# Dynamic Programming Problems经典问题集

**Author**posted @ 2012年3月05日 09:21 in Algorithm , 11995 阅读

**1. The Integer Knapsack Problem (Duplicate Items Permitted):**

You have types of items, where the item type has an integer size and a real value.

You are trying to fill a knapsack of total capacity with a selection of items of maximum value.

You can add multiple items of the same type to the knapsack.

**Solution:** Let denote the maximum value you can pack into a size knapsack.

We can express recursively in terms of solutions to smaller problems as follows:

Computing each value will require time, and we need to sequentially compute such values.

Therefore, total running time is . Total space is .

The value of will contain the value of the optimal knapsack packing.

We can reconstruct the list of items in the optimal solution by maintaining and following “backpointers”

**2. Maximum Value Contiguous Subsequence.**

Given a sequence of real numbers ,

determine a contiguous subsequence for which the sum of elements in the subsequence is maximized.

**Solution: **Let** **denote the max sum over all windows ending at

It only takes linear time to run the program since it only need to solve sub-problems and each takes constnt time.

**3. Making Change**: You are given types of coin denominations of values (all integers).

Assume , so you can always make change for any amount of money C.

Give an algorithm which makes change for an amount of money C with as few coins as possible.

**Solution: **Let** **denote the min number of coins required to make changes for amount of money

It takes time because we are solving subproblems,

each of which requires minimization different terms. (Similar to integer knapsack problem)

**4. Longest Increasing Subsequence.** Given a sequence of n real numbers ,

determine a subsequence (not necessarily contiguous) of maximum length in which the values in the subsequence form a strictly increasing sequence.

**Solution: **Let** **denote the longest strictly increasing subsequence ending at position , therefore,

to find the solution overall, it has to find the maximum over all potential ending points of :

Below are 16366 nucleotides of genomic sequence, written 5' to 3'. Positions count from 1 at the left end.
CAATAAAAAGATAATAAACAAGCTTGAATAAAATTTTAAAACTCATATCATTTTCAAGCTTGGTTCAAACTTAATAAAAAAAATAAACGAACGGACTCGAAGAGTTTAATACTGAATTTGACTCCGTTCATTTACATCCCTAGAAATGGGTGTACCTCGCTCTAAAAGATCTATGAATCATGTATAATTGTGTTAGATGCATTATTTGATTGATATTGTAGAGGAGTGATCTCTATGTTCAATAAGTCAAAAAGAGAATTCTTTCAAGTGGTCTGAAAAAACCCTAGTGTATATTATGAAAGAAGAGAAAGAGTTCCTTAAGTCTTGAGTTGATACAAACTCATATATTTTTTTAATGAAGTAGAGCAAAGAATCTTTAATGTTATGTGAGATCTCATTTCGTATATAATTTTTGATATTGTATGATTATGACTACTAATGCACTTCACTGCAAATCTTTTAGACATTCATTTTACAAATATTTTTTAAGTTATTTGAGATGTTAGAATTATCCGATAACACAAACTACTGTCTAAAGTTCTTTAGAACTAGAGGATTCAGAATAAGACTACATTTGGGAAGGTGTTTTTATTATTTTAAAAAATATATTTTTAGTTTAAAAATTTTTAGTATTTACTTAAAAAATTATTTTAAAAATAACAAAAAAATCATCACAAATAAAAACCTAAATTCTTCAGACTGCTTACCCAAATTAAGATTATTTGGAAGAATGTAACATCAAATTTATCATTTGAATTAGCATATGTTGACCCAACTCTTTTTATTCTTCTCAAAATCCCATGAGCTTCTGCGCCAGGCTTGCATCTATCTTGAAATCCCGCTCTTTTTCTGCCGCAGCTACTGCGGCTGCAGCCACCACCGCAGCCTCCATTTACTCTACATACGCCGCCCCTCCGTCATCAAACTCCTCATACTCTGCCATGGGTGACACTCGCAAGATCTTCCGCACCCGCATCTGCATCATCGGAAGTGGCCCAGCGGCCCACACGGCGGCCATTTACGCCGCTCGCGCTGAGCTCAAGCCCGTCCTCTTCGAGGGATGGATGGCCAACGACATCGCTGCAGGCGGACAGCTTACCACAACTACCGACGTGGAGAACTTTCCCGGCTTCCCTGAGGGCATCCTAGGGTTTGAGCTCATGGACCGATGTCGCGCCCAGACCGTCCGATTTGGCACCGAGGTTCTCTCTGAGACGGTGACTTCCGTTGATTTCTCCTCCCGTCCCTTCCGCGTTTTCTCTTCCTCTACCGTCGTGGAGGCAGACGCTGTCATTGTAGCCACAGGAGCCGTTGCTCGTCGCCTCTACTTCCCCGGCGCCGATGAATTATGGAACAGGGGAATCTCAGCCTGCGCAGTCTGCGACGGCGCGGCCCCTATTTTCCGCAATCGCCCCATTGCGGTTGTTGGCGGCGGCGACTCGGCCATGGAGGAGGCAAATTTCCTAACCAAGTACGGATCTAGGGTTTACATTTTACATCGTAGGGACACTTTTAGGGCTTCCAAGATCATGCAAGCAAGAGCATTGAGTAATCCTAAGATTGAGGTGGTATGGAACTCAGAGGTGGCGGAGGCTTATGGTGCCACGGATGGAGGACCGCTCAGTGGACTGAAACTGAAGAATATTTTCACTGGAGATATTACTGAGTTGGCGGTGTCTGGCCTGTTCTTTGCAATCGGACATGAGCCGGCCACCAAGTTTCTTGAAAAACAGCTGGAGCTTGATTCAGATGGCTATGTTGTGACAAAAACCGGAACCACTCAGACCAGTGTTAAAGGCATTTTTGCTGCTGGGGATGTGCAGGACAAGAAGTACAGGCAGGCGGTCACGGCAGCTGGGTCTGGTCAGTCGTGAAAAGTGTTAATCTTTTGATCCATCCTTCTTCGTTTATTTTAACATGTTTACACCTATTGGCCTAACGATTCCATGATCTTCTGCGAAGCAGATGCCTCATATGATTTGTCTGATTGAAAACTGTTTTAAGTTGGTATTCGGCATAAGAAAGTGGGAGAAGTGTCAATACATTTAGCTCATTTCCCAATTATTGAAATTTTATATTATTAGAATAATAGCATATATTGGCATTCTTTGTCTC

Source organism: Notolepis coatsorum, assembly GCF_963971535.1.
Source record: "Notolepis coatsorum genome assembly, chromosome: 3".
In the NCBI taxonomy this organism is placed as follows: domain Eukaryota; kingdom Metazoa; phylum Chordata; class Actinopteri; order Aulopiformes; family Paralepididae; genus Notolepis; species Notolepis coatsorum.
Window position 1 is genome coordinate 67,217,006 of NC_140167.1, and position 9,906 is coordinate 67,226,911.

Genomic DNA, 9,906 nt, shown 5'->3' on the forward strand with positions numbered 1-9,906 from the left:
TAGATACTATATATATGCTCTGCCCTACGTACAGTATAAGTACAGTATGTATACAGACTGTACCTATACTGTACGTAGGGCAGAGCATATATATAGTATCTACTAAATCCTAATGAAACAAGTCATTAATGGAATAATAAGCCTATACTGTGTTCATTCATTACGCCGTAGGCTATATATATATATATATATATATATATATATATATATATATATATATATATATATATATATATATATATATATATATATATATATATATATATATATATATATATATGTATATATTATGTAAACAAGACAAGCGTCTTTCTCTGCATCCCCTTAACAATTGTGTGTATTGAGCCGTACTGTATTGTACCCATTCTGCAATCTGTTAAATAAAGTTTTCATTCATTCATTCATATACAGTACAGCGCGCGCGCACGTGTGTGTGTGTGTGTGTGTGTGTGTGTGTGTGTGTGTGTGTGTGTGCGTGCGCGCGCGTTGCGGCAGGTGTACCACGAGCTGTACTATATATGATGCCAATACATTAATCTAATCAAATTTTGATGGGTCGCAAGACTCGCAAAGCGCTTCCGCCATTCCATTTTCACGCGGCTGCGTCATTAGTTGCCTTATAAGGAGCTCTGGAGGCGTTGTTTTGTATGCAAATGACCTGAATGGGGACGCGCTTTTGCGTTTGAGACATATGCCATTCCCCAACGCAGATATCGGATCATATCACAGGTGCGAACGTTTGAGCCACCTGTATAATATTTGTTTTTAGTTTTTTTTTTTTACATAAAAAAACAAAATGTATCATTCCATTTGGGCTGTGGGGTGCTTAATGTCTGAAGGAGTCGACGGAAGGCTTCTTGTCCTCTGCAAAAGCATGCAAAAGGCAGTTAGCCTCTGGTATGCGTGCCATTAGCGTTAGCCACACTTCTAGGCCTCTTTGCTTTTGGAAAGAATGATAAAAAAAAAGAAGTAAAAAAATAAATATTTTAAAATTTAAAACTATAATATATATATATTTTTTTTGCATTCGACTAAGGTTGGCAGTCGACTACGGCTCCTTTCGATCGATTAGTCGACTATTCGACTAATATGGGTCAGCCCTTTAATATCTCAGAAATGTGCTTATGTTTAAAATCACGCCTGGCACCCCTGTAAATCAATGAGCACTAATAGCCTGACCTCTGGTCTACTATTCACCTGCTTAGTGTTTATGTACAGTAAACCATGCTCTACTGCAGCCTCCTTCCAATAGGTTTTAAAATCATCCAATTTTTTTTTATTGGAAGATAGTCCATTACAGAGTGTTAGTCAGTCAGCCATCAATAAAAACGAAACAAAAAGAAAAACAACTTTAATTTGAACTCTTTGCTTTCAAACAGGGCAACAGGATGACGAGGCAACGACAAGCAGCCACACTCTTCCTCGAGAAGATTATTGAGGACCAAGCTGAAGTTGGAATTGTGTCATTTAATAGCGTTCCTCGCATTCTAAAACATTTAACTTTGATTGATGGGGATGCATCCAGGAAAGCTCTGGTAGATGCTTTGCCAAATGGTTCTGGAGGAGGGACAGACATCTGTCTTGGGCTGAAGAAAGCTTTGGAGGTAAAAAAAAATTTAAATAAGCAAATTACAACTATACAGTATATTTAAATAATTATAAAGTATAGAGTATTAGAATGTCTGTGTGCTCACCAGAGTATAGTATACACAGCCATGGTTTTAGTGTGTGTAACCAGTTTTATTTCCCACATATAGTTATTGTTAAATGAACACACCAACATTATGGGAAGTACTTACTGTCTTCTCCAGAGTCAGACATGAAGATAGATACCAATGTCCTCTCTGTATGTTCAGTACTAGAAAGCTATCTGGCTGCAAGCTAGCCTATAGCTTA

since the longest increasing subsequence could end anywhere.

The algorithm takes time to run because I have to sort subproblems and each of them takes time.

**5.Box Stacking:**

You are given a set of types of rectangular 3-D boxes, where the box has height , width and depth (all real numbers).

You want to create a stack of boxes which is as tall as possible,

but you can only stack a box on top of another box if the dimensions of the 2-D base of the lower box are each strictly larger than those of the 2-D base of the higher box.

Of course, you can rotate a box so that any side functions as its base.

It is also allowable to use multiple instances of the same type of box.

**Solution: **constraint : can only stack box on box if and

(without loss of generality, assume ).

First sort the base area by decreasing order:

then let denote the tallest box stack I could form with box on top, so

The algorithm takes time to run because I have to sort subproblems and each of them takes time.

At the end, the solution is found by taking the max of all potential top boxes of .

(Since we are not sure in the optimal solution, which box is on top)

**6. Building Bridges**.

Consider a 2-D map with a horizontal river passing through its center.

There are cities on the southern bank with x-coordinates and cities on the northern bank with x-coordinates .

You want to connect as many north-south pairs of cities as possible with bridges such that no two bridges cross.

When connecting cities, you are only allowed to connect the the ith city on the northern ban to the ith city on the southern bank.

**Solution: **consider the south bank city (below the river) ,

let denote the index of corresponding city on the north bank ( in the figure).

So we could compute the by sorting in time.

Now we want to find the longest increasing subsequence through , so it is identical to **problem 4.**

**7. Balanced Partition**:You have a set of n integers each in the range 0 . . .K.

Partition these integers into two subsets such that you minimize ,

where and denote the sums of the elements in each of the two subsets.

**Solution: **Use where and

therefore, if or

dynamic programming formula is:

this procedure takes time to compute.

To solve the original problem, let , and the purpose is to make close to 0 as possible.

what we want to find is:

**8. Edit Distance.**

Given two text strings A of length n and B of length m,

you want to transform A into B with a minimum number of operations of the following types:

delete a character from A, insert a character into A,

or change some character in A into a new character.

The minimal number of such operations required to transform A into B is called the edit distance between A and B.

**Solution: ** Use to denote the cost for inserting, deleting or replacing a letter.

The goal is to compute the minimum cost of translating A to B.

Let denote the minimum cost of translating into , then

It takes time to compute and final solution is stored in